NEWS
By Chris Guy and Chris Guy,SUN STAFF | August 14, 2001
More than three months after a Maryland study ruled out a proposed Chesapeake Bay commuter ferry between the Lower Eastern Shore and Southern Maryland as too expensive, Virginia officials are moving ahead with plans that could provide high-speed service between Crisfield on the Shore and Reedville, Va. Meanwhile, a ferry operator based in Pensacola, Fla., who wants to build the $50 million project without government help, has purchased options on property...
FEATURES
April 21, 1991
The 13th annual Celtic Festival and Highland Gathering will be held Saturday at Jefferson Patterson Park and Museum in St. Leonard.Family fun is scheduled from 10 a.m. to 6 p.m.--clan challenges, a Scottish heptathlon for both professionals and amateurs, the Southern Maryland Highland Dance Competition and piping competitions.There will also be a Celtic market, living history exhibits, demonstrations and food.Admission is $6 for adults, $3 for seniors and children 7 to 12. The park is off Route 2/4 in Southern Maryland.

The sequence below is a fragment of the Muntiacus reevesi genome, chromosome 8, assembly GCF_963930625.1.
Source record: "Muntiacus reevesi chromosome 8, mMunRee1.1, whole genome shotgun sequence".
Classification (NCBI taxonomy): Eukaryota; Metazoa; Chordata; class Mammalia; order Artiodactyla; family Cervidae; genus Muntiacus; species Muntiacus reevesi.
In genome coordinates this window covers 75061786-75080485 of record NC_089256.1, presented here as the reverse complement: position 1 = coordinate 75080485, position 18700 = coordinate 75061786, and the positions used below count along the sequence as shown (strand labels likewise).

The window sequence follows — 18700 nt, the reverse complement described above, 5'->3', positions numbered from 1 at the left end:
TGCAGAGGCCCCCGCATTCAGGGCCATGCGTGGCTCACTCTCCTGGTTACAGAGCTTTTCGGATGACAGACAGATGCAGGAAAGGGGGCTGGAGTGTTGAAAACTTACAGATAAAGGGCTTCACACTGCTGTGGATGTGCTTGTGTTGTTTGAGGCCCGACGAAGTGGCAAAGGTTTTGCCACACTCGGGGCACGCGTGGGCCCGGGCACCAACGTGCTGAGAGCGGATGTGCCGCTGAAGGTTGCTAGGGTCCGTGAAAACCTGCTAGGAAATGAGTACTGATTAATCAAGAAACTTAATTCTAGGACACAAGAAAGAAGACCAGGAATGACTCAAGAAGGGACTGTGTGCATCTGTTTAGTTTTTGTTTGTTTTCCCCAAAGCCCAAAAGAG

NEWS
By Timothy B. Wheeler, The Baltimore Sun | March 4, 2014
The Maryland Senate approved a bill Tuesday that would prohibit discrimination against transgender people. The Fairness for All Marylanders Act, which passed the Senate, 32-15, now goes to the House of Delegates. The measure would expand Maryland's anti-discrimination laws to protect transgender people in employment, housing, access to credit and public accommodations. Four localities — Baltimore City and Baltimore, Howard and Montgomery counties — already bar discrimination based on gender identity, but there is not a state law against it. "I think we're ready to move ahead and be progressive," said Sen. Delores G. Kelly, a Baltimore County Democrat, who argued that transgender civil rights ought to be protected statewide.
FEATURES
By Rob Kasper | May 2, 2001